October 2, 2009
There is no other way to put it; the World Wide Web is big business. As an example, you only have to look at the phenomenal success of the online bookstore, Amazon. In 2008, Amazon brought in over nineteen billion dollars in income, yet only required an operating budget of approximately eight hundred and fifty million dollars. It really is no surprise to anyone then that more businesses are investing in expanded web presence and capability. Yet, not every organization has the same successes. Barnes and Noble was selling books online before Amazon was even an idea, and yet it isn’t Barnes and Noble that people think of when considering online bookstores, it’s Amazon. The key? Amazon took greater advantage of the opportunity to effectively market their product.
Search Engines, Spiders and Websites, Oh My
The most important and often least understood tool for online marketers is the search engine. The primary type of search engine is the web crawler – these are largely automated programs that crawl through available web pages, indexing data according to a variety of parameters. In short, the crawler, or spider, examines each page of a website. Once it has examined the page, it submits it to an index. Then, when a person uses the search engine software, the index provides links to these pages, ranked according to relevance. It is worth mentioning two other points. First, not all engines index the same way. Some use keyword density; others focus on the content of the first paragraph. Second, any changes to a webpage are likely to affect search rankings, so webmasters must carefully consider each change and its possible effects.
I Never Meta Tag I Didn’t Like
One important part of preparing a page for good search engine rankings is effective use of HTML meta-tags. These tags do not directly relate to the position a site will have in a search result, but they do offer webmasters some control over the way their sites are presented when they come up in a search. In brief, meta-tags are additional bits of code added to the head of your HTML document, right after “TITLE.” Because of the tendency for unscrupulous coders to find and abuse loopholes in search technologies, search engines do not rely heavily on these tags for rankings. Their benefits to web users are important, however.
First, there is the Meta Description tag. This is a brief report about the content of the webpage in question. When a search engine presents users with a hyperlink, there is frequently a small description accompanying that result. In many cases, that is the Meta Description tag the Webmaster put in the HTML document so that when a spider visits the site, it indexes this information. This is not always the case, however; Google in particular will generate its own description for a site.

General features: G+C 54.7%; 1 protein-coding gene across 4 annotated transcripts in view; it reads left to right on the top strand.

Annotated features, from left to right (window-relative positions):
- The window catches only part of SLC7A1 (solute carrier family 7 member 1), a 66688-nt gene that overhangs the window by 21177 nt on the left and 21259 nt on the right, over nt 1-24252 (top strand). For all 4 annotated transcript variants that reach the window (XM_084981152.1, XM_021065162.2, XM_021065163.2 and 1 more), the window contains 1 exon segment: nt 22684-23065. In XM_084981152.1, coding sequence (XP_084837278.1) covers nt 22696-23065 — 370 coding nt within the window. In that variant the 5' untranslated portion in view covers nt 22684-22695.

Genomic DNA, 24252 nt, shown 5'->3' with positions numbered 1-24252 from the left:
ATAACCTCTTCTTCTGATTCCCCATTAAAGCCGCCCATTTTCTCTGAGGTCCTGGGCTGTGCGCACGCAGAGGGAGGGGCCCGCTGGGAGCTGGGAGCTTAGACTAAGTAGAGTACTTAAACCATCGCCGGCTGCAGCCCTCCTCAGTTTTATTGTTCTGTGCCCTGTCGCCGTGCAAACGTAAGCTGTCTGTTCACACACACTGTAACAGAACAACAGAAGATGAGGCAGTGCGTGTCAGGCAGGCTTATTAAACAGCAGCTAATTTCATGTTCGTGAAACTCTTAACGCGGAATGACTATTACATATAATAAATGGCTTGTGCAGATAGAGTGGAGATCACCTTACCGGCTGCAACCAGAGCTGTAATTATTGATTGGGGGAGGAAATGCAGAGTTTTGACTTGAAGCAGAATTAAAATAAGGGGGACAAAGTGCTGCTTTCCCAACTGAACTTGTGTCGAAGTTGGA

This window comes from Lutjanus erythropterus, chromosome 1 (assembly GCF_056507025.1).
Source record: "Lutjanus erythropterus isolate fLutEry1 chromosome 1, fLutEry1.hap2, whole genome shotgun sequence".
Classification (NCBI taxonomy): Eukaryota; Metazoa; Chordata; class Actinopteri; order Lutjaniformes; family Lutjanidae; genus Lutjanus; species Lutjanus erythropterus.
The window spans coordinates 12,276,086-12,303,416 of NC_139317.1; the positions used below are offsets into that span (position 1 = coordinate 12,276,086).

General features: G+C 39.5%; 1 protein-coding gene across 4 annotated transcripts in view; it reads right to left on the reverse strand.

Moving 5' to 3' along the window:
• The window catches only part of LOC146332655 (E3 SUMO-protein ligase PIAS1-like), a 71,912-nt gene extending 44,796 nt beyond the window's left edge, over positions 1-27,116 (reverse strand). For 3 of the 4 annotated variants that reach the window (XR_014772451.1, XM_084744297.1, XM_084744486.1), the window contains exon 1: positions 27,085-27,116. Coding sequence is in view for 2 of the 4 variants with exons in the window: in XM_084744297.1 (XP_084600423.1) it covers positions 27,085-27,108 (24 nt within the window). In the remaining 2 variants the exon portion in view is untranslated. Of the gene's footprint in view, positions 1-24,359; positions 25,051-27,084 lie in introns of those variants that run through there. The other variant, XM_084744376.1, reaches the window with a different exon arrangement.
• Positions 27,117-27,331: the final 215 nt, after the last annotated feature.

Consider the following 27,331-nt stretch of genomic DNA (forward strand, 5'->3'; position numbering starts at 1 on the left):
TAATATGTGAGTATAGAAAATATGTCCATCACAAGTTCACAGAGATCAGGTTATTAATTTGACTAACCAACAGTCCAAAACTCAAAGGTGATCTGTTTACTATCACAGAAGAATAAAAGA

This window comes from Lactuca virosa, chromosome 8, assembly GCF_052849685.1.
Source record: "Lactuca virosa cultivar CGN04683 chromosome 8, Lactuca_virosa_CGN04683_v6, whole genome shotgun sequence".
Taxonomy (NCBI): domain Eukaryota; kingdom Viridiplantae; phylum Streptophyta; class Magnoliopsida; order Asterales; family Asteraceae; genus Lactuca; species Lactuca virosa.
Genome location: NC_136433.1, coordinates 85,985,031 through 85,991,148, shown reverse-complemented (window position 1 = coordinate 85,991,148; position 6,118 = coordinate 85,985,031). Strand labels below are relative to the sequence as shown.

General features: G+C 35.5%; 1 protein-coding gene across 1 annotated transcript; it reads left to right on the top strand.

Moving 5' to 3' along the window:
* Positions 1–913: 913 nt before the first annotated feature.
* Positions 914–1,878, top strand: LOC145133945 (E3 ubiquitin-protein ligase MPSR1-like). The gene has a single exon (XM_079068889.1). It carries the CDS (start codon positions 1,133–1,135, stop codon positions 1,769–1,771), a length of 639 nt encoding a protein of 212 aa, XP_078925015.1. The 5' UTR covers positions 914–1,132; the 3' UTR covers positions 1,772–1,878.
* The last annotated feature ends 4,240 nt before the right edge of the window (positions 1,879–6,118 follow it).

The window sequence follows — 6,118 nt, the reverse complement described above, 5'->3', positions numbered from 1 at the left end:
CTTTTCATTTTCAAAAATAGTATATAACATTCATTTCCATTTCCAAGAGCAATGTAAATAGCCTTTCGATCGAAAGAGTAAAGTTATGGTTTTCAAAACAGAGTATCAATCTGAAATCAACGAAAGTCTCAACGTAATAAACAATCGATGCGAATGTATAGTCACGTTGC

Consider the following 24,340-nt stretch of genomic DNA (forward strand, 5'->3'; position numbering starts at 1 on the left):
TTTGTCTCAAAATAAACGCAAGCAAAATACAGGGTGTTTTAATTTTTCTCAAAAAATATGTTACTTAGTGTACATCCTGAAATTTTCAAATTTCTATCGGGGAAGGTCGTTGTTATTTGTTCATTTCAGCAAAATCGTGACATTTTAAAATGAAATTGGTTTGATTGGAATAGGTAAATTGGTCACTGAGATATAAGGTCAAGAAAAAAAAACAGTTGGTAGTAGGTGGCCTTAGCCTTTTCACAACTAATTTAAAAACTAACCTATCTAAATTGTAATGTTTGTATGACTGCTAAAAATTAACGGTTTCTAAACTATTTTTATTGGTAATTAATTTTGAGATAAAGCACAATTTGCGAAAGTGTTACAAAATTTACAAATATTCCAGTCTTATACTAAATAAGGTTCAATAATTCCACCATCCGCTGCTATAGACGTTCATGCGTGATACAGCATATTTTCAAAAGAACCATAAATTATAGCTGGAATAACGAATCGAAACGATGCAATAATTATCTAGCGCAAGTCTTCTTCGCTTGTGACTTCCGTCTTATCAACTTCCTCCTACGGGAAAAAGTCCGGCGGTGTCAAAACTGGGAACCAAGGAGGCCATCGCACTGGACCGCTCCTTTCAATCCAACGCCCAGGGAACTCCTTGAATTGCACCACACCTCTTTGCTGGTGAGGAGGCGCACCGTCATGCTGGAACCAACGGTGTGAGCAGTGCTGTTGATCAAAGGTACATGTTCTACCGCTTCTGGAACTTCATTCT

The Meta Description is often the first piece of information someone using a search engine will see. The URL may not mean anything to them, but this description will. If it is poorly written, the user will likely skim right past the site for one that presents itself more effectively. Thus, the key is effective, concise writing that conveys exactly what the site is about.
The second tag is the Meta Keywords tag. This tag is a list of keywords the Webmaster considers most pertinent to each page. Proper use of the keywords tag is also vital. While search engines use a variety of keyword systems, and have in recent years de-emphasized the Meta Keywords tag, it still contributes to website rankings and should not be neglected. The best method is to examine each page carefully, and pick approximately ten keywords that best represent the data therein. Too many nonspecific keywords will lead to inconsistent search results, and too few means missing an opportunity to get a message in front of users. In addition, many sites are actively on the lookout for keyword abuse. Google in particular is known to ban certain pages from its index entirely if they consider the article to be an abusive, loophole-seeking piece.
There are other, less relevant tags that can provide some benefits, though they aren’t as important as the previous two. An example is the Robots tag, which is only useful in making sure certain sites do not index a particular page. This can help a Webmaster keep their content from being associated with undesirable elements, but it does not contribute directly to higher search placement.
No Meta Tag is an Island
Once again, it must be stressed that meta-tags are not a magical solution to the very complex problem of online marketing. They must be regarded as one tool in an inventory of other tools, and should be used responsibly. Properly implemented, they will help complete an effective marketing strategy.
Enzo F. Cesario is a Copywriter and co-founder of Brandsplat. Brandcasting uses informative content and state-of-the-art internet distribution and optimization to build links and drive the right kind of traffic to your website. Go to http://www.Brandsplat.com/ or visit our blog at: http://www.brandsplatblog.com/